We all have our list of "Holy Grails." My list is comprised mostly of records and books. No surprise there! And while it’s true that the almighty Google has made searching for our Holy Grails a lot easier and a little less time consuming, there’s nothing quite like the unexpected discovery of an elusive recording in some poorly lit shop that stacks it’s music floor to ceiling with zero regard for alphabetizing.
There’s also nothing quite like a friend at work showing up at your desk unexpectedly one morning, handing you a brand new CD—still shrink-wrapped—and saying: “I seem to recall you saying that you’ve been trying to find a copy of this recording for a long time. I found it in a used record store over the weekend, and picked it up for you.” Now that, is a good way to start the day!
When the New York Dolls split up the first time in 1976, the individual band members went in all directions and met with varying degrees of success. David Johansen released a number of excellent solo albums before completely re-inventing himself as Buster Poindexter. Guitarist Johnny Thunders took drummer Jerry Nolan with him and formed The Heartbreakers with ex-Television bassist, Richard Hell. And guitarist/pianist Sylvain Sylvain (who once said "the New York Dolls taught Kiss how to light their cigarettes") kept himself busy with solo recordings and bands with names like The Criminals, The Teardrops and the Trash Cowboys.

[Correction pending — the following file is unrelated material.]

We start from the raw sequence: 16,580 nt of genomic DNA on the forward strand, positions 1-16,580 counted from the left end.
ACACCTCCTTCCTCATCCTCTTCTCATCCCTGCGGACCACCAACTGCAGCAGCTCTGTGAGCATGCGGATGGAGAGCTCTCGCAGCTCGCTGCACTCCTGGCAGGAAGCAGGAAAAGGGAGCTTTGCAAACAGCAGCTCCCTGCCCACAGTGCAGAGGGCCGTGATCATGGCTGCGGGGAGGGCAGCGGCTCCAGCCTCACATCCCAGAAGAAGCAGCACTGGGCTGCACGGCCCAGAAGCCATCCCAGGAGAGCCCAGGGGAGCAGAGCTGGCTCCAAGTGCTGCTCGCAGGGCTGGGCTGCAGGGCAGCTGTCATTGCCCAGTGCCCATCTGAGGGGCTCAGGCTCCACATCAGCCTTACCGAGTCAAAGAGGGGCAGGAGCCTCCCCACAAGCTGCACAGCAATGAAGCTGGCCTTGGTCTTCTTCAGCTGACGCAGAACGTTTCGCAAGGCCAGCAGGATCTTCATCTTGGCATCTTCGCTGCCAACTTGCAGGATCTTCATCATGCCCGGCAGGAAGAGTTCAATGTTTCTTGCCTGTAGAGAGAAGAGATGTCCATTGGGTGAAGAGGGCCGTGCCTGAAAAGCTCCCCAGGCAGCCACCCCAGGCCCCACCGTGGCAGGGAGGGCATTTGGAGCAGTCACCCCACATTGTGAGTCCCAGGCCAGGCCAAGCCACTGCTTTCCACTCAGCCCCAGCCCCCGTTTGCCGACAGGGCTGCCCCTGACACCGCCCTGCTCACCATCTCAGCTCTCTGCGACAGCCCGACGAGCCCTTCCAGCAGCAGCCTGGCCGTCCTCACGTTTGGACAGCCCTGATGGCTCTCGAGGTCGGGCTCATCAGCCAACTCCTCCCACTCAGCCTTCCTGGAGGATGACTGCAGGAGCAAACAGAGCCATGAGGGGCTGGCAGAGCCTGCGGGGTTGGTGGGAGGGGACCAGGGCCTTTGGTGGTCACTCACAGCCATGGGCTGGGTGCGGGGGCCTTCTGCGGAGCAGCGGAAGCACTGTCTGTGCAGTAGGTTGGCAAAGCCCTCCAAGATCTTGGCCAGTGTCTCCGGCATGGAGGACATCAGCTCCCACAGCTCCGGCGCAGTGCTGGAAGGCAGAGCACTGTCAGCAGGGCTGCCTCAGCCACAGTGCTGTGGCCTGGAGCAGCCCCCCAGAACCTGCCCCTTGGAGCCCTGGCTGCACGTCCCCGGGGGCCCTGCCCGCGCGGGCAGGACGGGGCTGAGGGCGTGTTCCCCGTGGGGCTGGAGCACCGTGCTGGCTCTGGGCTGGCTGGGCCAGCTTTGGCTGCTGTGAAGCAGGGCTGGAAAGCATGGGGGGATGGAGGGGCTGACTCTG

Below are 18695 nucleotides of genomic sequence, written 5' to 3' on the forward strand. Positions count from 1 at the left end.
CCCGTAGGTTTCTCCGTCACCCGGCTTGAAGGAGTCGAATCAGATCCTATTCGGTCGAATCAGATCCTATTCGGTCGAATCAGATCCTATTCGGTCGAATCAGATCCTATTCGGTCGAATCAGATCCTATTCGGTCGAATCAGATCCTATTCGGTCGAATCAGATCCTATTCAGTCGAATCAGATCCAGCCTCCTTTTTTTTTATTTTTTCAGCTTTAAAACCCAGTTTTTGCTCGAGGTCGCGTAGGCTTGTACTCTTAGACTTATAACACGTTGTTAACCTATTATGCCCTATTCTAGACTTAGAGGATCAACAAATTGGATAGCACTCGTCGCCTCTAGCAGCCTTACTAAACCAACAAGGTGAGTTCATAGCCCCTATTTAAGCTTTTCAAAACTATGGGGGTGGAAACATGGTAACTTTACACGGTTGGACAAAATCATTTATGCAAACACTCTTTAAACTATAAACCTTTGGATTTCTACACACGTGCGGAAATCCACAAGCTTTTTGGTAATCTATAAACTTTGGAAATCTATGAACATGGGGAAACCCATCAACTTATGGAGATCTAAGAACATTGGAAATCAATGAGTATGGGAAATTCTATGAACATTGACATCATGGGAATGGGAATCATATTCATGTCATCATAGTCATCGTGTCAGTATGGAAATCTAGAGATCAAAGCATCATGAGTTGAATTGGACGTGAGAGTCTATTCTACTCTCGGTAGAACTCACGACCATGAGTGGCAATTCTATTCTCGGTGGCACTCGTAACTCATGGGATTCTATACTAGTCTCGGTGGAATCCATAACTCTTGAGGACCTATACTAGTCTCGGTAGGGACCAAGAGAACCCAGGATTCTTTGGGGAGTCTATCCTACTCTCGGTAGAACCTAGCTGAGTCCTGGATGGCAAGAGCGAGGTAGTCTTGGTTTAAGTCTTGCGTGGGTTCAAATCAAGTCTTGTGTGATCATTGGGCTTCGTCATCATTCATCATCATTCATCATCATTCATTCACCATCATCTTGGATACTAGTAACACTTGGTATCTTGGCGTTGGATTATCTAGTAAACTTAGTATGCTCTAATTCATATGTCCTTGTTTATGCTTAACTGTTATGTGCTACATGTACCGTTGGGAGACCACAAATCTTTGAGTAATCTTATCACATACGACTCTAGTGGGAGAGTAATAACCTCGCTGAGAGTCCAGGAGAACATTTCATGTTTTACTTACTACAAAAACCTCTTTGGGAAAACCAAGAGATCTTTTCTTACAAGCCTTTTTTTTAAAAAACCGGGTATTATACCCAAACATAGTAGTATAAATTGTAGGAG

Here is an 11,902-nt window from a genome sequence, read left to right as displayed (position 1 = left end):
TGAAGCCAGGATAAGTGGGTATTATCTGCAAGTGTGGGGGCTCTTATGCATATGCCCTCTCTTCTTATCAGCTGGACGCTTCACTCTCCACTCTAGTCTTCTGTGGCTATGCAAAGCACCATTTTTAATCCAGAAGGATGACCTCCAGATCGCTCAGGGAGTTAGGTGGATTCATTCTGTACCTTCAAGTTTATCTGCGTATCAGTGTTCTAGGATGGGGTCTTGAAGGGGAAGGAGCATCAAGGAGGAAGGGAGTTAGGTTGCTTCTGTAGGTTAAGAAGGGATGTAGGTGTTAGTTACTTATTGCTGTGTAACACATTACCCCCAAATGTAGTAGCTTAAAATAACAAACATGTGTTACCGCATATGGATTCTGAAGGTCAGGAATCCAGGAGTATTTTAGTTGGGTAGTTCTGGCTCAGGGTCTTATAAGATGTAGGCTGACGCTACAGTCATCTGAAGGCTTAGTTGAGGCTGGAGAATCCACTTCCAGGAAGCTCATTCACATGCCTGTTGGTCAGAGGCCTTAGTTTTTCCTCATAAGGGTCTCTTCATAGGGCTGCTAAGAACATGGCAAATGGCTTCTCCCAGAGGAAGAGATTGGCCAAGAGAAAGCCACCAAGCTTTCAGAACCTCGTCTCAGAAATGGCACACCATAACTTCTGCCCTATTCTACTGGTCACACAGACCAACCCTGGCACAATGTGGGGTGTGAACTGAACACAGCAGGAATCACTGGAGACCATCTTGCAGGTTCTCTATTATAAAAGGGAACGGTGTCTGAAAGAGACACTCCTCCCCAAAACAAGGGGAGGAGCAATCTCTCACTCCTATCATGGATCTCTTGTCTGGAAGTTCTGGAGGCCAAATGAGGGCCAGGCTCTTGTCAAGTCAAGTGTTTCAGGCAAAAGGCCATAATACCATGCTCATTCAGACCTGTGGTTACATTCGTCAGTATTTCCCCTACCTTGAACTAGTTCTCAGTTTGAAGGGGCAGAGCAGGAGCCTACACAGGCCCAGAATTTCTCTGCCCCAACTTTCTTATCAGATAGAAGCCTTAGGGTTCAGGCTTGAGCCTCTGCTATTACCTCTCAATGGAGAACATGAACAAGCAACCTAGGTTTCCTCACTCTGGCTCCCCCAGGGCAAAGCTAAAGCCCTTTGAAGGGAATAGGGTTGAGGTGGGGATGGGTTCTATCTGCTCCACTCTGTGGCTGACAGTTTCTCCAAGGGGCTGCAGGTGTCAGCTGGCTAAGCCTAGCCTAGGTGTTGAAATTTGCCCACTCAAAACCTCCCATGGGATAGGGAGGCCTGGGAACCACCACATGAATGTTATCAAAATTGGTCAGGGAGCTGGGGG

In the late ‘70s Cleveland adopted David Johansen like a favored son. It seemed like he played the Cleveland Agora every other month. The shows always had a raucous, party atmosphere and were full of great original tunes and fabulous handpicked covers. I saw Johansen perform often and, as a result, I own most of his recordings. I was less familiar with the other's post-Dolls’ recordings until my friend Andy introduced me to them after I moved to Washington, DC in 1982. One particular single that I borrowed from Andy became a favorite and ended up on nearly every dance mixtape I ever made. For years I tried to track down the album the song came from, but never had any luck. Sylvain Sylvain’s self-titled debut solo album remained atop my list of Holy Grails for over 25 years — and then my friend Doug surprised me with it one morning on CD. Case closed. Search over. Mission accomplished. As they say...
Sylvain Sylvain’s “14th Street Beat” has always been on the back burner for the Happy Medium Song of the Day - It's a musical piece of fluff, but it’s one of my all-time favorite songs that is still, after all these years; a toe-tapping, hand-clapping earworm that is guaranteed to fill the dance floor and get the weekend started with a happy swagger.